No Accord on New Government Seen Until After Rosh Hashana
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No Accord on New Government Seen Until After Rosh Hashana

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The Likud negotiating team continued meetings with representatives of the coalition parties today but it was apparent to all concerned that no agreement on the composition of a new government will be reached before the Rosh Hashana holiday which begins at sundown tomorrow.

Premier Menachem Begin has delayed submitting his formal resignation to President Chaim Herzog. He cancelled a meeting with Herzog today, although the meeting had been arranged two weeks ago, before Begin announced his intention to quit. It was to have been a formal call on the President to convey New Year greetings. But Begin apparently will not visit Herzog until he is ready to formalize his resignation.

His delay, obviously intended to give Likud more time to hammer out a new coalition agreement, drew fire from the opposition today. Civil Rights Movement MK Shulamit Aloni asked Attorney General Yitzhak Zamir for a legal opinion as to whether Begin’s dilatoriness was contrary “to the spirit of the law.”

Education Minister Zevulun Hammer of the National Religious Party said after a meeting with Likud negotiators today that he expected the coalition talks to be completed next week.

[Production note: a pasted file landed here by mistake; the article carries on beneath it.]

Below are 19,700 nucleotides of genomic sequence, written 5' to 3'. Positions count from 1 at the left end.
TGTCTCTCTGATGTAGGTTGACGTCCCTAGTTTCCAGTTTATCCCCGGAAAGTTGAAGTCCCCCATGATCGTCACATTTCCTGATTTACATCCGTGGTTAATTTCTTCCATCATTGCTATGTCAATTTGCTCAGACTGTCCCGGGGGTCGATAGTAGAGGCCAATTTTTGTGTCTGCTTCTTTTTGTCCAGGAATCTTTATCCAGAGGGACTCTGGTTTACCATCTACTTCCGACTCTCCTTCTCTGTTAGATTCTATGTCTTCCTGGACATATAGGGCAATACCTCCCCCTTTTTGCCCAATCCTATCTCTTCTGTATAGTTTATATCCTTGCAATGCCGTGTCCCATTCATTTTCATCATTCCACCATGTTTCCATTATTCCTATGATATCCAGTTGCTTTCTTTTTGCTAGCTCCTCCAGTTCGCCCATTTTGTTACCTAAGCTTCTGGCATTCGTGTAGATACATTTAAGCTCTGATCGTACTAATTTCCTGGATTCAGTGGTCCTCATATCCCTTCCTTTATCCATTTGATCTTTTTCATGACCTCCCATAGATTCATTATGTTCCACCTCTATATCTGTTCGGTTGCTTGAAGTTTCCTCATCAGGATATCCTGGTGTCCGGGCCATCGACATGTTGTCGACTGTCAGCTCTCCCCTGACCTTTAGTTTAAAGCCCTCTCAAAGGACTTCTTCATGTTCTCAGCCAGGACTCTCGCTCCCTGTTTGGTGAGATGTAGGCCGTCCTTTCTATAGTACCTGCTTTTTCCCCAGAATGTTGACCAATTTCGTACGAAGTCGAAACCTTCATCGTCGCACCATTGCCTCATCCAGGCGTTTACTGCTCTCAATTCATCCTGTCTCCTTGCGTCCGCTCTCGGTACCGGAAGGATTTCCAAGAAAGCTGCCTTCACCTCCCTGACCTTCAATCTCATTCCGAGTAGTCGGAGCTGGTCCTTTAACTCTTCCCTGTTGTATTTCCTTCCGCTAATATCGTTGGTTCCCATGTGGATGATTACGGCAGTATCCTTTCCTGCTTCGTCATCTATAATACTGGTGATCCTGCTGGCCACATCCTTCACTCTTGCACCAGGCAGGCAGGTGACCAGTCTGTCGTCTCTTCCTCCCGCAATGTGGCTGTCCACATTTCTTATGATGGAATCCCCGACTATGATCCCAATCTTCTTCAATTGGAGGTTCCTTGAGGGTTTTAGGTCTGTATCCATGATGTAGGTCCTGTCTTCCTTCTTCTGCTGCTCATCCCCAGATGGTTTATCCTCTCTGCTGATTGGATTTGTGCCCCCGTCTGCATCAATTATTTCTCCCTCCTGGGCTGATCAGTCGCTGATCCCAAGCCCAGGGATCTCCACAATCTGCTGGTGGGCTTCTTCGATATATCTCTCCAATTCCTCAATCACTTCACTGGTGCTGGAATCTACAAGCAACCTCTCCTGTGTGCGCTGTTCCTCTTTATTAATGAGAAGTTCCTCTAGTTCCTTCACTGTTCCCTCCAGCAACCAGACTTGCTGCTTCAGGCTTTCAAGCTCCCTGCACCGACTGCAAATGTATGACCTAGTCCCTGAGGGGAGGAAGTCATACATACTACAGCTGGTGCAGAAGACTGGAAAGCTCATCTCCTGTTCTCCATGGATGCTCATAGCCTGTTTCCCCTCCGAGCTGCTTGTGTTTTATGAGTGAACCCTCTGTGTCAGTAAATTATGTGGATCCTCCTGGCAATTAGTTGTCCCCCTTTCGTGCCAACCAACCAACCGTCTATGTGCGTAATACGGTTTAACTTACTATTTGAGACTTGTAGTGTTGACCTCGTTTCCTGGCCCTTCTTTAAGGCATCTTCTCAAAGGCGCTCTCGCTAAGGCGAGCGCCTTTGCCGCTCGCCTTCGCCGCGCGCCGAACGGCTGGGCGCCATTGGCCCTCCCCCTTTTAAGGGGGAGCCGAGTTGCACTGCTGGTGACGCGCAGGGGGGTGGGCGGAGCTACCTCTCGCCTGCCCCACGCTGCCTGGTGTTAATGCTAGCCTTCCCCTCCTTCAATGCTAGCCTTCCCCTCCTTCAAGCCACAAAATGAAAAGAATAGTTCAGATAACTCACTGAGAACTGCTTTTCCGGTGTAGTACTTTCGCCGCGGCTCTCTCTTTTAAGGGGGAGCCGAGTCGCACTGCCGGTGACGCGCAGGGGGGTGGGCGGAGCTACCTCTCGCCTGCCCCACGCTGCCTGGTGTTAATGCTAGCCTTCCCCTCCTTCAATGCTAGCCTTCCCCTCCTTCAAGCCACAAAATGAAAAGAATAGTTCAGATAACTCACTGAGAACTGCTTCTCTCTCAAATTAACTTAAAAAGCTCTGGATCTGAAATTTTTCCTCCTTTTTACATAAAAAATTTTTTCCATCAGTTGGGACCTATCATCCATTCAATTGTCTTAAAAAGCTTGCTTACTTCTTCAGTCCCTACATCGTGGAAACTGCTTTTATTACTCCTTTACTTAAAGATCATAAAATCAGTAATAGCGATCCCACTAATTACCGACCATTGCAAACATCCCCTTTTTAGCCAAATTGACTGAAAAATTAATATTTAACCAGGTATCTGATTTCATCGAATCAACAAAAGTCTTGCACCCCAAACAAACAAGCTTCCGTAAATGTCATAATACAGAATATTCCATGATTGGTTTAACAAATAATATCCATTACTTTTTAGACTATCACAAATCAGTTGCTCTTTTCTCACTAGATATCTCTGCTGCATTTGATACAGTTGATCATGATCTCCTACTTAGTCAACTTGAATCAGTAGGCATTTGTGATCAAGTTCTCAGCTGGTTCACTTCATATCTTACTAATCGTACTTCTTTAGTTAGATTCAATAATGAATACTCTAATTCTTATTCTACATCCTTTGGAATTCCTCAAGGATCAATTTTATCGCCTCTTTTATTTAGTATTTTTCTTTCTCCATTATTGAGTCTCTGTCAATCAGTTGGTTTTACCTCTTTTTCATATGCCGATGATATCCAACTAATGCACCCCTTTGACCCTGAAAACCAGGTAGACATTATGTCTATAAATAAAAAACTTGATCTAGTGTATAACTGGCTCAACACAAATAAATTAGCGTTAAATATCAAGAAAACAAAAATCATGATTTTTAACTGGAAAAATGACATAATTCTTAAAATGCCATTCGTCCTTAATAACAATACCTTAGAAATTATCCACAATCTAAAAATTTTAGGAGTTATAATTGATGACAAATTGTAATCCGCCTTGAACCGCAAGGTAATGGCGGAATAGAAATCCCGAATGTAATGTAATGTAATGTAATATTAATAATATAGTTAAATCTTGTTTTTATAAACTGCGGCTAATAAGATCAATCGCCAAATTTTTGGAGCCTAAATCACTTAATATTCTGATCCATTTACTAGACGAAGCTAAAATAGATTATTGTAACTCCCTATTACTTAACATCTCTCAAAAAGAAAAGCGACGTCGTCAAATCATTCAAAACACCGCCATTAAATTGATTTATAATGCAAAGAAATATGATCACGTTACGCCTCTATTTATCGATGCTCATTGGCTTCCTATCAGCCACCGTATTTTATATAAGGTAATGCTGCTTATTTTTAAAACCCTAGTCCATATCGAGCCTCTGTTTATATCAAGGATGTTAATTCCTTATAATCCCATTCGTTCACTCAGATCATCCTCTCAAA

Aguda Israel MK Avraham Shapira was also optimistic. He said there has been “tremendous progress” so far. But some of the coalition parties are also feeling out the opposition Labor Alignment on the possibility of a Labor-led coalition. NRP representatives were scheduled to meet with Laborites today.


Meanwhile, the political bargaining process is having effects on the Knesset’s ability to move legislation. The Finance Committee failed today for the third time to act on urgent measures to raise prices for electricity and fuel in order to hold down the government’s soaring deficits.

The committee was paralyzed because Aharon Abu Hatzeira of the Tami faction, a coalition partner, deliberately absented himself, depriving the government of its majority. He was apparently making the point that without Tami’s three Knesset mandates the coalition could not function. Tami, which represents a Sephardic constituency, is demanding social legislation in return for participating in a new Likud-led government.

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